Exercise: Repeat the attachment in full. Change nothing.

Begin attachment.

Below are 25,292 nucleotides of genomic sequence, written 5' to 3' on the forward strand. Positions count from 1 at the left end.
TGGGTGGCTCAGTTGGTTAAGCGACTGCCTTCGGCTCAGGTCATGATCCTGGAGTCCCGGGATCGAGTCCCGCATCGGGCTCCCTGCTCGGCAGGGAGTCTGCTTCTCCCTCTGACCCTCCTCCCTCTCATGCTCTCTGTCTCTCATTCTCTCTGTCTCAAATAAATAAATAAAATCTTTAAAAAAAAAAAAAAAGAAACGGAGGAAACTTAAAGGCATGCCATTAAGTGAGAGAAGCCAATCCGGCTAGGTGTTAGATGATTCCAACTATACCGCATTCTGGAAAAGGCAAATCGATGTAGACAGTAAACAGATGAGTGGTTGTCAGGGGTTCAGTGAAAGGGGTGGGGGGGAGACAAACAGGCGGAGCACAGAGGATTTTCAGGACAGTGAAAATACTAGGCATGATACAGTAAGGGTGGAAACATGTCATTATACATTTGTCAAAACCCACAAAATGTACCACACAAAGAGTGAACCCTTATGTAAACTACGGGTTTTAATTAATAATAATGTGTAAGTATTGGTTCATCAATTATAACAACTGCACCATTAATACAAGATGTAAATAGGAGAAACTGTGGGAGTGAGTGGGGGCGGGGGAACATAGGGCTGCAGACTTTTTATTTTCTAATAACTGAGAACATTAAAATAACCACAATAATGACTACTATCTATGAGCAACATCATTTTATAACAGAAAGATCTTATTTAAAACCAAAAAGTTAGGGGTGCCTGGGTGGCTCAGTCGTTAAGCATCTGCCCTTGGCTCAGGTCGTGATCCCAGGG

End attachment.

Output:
Below are 25,292 nucleotides of genomic sequence, written 5' to 3' on the forward strand. Positions count from 1 at the left end.
TGGGTGGCTCAGTTGGTTAAGCGACTGCCTTCGGCTCAGGTCATGATCCTGGAGTCCCGGGATCGAGTCCCGCATCGGGCTCCCTGCTCGGCAGGGAGTCTGCTTCTCCCTCTGACCCTCCTCCCTCTCATGCTCTCTGTCTCTCATTCTCTCTGTCTCAAATAAATAAATAAAATCTTTAAAAAAAAAAAAAAAGAAACGGAGGAAACTTAAAGGCATGCCATTAAGTGAGAGAAGCCAATCCGGCTAGGTGTTAGATGATTCCAACTATACCGCATTCTGGAAAAGGCAAATCGATGTAGACAGTAAACAGATGAGTGGTTGTCAGGGGTTCAGTGAAAGGGGTGGGGGGGAGACAAACAGGCGGAGCACAGAGGATTTTCAGGACAGTGAAAATACTAGGCATGATACAGTAAGGGTGGAAACATGTCATTATACATTTGTCAAAACCCACAAAATGTACCACACAAAGAGTGAACCCTTATGTAAACTACGGGTTTTAATTAATAATAATGTGTAAGTATTGGTTCATCAATTATAACAACTGCACCATTAATACAAGATGTAAATAGGAGAAACTGTGGGAGTGAGTGGGGGCGGGGGAACATAGGGCTGCAGACTTTTTATTTTCTAATAACTGAGAACATTAAAATAACCACAATAATGACTACTATCTATGAGCAACATCATTTTATAACAGAAAGATCTTATTTAAAACCAAAAAGTTAGGGGTGCCTGGGTGGCTCAGTCGTTAAGCATCTGCCCTTGGCTCAGGTCGTGATCCCAGGG